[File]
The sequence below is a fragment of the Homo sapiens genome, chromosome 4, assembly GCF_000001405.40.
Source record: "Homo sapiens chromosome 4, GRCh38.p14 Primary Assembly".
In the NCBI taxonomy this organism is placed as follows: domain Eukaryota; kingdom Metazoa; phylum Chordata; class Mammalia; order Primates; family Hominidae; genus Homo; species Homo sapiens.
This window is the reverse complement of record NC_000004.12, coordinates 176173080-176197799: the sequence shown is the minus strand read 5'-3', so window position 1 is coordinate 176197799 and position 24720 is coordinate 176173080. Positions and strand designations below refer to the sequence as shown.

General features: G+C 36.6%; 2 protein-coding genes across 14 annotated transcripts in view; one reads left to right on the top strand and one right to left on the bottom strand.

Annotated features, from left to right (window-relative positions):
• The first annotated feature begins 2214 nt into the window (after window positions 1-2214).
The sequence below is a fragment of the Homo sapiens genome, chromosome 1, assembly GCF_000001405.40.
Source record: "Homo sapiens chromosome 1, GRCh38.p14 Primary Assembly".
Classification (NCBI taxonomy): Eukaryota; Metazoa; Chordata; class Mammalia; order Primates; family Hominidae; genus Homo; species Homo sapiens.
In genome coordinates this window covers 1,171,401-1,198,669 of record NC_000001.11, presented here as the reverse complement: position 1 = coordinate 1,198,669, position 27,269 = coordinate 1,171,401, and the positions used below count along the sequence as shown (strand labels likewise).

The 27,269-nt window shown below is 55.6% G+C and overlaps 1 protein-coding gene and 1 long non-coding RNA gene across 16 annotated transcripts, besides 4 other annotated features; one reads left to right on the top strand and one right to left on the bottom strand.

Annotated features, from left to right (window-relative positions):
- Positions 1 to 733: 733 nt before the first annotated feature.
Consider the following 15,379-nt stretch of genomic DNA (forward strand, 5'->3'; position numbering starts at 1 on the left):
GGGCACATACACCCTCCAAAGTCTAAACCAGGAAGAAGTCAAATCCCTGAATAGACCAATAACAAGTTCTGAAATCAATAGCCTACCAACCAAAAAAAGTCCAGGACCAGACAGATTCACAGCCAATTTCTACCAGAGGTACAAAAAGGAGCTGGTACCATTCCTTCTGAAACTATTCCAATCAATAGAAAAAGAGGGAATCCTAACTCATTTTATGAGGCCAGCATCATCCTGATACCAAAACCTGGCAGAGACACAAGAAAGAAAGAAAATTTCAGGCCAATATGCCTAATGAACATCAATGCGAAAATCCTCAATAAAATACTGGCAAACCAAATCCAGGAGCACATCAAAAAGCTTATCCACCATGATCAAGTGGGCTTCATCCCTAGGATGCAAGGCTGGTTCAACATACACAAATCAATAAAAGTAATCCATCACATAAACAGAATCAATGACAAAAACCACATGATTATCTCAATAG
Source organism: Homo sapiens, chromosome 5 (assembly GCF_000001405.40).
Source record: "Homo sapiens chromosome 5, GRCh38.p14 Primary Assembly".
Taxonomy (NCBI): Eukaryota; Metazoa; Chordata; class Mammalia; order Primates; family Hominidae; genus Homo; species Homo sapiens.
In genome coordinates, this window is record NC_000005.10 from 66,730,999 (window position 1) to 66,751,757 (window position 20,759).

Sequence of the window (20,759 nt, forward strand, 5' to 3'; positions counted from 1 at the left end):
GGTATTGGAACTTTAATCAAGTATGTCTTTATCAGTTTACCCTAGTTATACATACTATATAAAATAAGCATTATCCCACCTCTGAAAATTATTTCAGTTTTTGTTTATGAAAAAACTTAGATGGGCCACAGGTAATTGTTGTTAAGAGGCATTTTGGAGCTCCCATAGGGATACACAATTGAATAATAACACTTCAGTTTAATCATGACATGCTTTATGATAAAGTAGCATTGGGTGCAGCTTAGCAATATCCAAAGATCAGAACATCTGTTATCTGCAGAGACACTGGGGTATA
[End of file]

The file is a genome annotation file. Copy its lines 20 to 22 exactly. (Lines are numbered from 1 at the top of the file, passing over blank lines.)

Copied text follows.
In genome coordinates, this window is record NC_000005.10 from 66,730,999 (window position 1) to 66,751,757 (window position 20,759).

Sequence of the window (20,759 nt, forward strand, 5' to 3'; positions counted from 1 at the left end):
GGTATTGGAACTTTAATCAAGTATGTCTTTATCAGTTTACCCTAGTTATACATACTATATAAAATAAGCATTATCCCACCTCTGAAAATTATTTCAGTTTTTGTTTATGAAAAAACTTAGATGGGCCACAGGTAATTGTTGTTAAGAGGCATTTTGGAGCTCCCATAGGGATACACAATTGAATAATAACACTTCAGTTTAATCATGACATGCTTTATGATAAAGTAGCATTGGGTGCAGCTTAGCAATATCCAAAGATCAGAACATCTGTTATCTGCAGAGACACTGGGGTATA